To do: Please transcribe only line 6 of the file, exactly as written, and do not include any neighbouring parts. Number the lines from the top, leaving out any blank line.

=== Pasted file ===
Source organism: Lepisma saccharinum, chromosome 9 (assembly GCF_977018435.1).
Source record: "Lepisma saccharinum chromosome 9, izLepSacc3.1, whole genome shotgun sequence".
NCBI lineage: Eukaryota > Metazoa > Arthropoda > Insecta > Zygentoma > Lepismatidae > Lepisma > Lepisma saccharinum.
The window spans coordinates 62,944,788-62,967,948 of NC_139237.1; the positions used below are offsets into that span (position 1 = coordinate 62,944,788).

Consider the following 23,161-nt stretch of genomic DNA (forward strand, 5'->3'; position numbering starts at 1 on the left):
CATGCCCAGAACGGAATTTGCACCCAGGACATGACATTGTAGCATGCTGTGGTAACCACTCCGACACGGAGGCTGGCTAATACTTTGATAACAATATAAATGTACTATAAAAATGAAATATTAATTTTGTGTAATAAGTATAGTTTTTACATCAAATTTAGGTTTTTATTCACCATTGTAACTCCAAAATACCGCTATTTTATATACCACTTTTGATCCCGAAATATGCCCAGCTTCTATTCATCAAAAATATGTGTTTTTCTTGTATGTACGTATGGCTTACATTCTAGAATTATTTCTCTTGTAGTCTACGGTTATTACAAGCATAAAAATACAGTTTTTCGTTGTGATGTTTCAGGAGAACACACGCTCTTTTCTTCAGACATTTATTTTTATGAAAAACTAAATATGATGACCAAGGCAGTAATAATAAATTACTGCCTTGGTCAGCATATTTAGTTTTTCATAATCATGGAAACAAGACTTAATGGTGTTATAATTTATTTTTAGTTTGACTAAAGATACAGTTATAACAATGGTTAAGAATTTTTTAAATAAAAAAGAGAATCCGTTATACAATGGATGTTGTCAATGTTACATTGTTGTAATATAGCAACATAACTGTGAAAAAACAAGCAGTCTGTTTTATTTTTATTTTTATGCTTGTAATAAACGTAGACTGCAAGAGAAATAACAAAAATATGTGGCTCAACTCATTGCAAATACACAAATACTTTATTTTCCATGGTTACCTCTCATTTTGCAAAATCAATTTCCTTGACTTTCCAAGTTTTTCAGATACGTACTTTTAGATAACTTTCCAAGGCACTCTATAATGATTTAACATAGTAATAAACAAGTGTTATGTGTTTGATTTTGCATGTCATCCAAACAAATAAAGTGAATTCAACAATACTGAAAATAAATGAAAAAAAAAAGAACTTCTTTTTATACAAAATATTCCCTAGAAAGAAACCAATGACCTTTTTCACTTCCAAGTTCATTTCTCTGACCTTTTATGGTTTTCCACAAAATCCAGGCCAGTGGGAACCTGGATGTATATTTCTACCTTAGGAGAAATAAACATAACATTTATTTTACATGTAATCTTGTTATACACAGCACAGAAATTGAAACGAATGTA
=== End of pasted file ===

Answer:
CATGCCCAGAACGGAATTTGCACCCAGGACATGACATTGTAGCATGCTGTGGTAACCACTCCGACACGGAGGCTGGCTAATACTTTGATAACAATATAAATGTACTATAAAAATGAAATATTAATTTTGTGTAATAAGTATAGTTTTTACATCAAATTTAGGTTTTTATTCACCATTGTAACTCCAAAATACCGCTATTTTATATACCACTTTTGATCCCGAAATATGCCCAGCTTCTATTCATCAAAAATATGTGTTTTTCTTGTATGTACGTATGGCTTACATTCTAGAATTATTTCTCTTGTAGTCTACGGTTATTACAAGCATAAAAATACAGTTTTTCGTTGTGATGTTTCAGGAGAACACACGCTCTTTTCTTCAGACATTTATTTTTATGAAAAACTAAATATGATGACCAAGGCAGTAATAATAAATTACTGCCTTGGTCAGCATATTTAGTTTTTCATAATCATGGAAACAAGACTTAATGGTGTTATAATTTATTTTTAGTTTGACTAAAGATACAGTTATAACAATGGTTAAGAATTTTTTAAATAAAAAAGAGAATCCGTTATACAATGGATGTTGTCAATGTTACATTGTTGTAATATAGCAACATAACTGTGAAAAAACAAGCAGTCTGTTTTATTTTTATTTTTATGCTTGTAATAAACGTAGACTGCAAGAGAAATAACAAAAATATGTGGCTCAACTCATTGCAAATACACAAATACTTTATTTTCCATGGTTACCTCTCATTTTGCAAAATCAATTTCCTTGACTTTCCAAGTTTTTCAGATACGTACTTTTAGATAACTTTCCAAGGCACTCTATAATGATTTAACATAGTAATAAACAAGTGTTATGTGTTTGATTTTGCATGTCATCCAAACAAATAAAGTGAATTCAACAATACTGAAAATAAATGAAAAAAAAAAGAACTTCTTTTTATACAAAATATTCCCTAGAAAGAAACCAATGACCTTTTTCACTTCCAAGTTCATTTCTCTGACCTTTTATGGTTTTCCACAAAATCCAGGCCAGTGGGAACCTGGATGTATATTTCTACCTTAGGAGAAATAAACATAACATTTATTTTACATGTAATCTTGTTATACACAGCACAGAAATTGAAACGAATGTA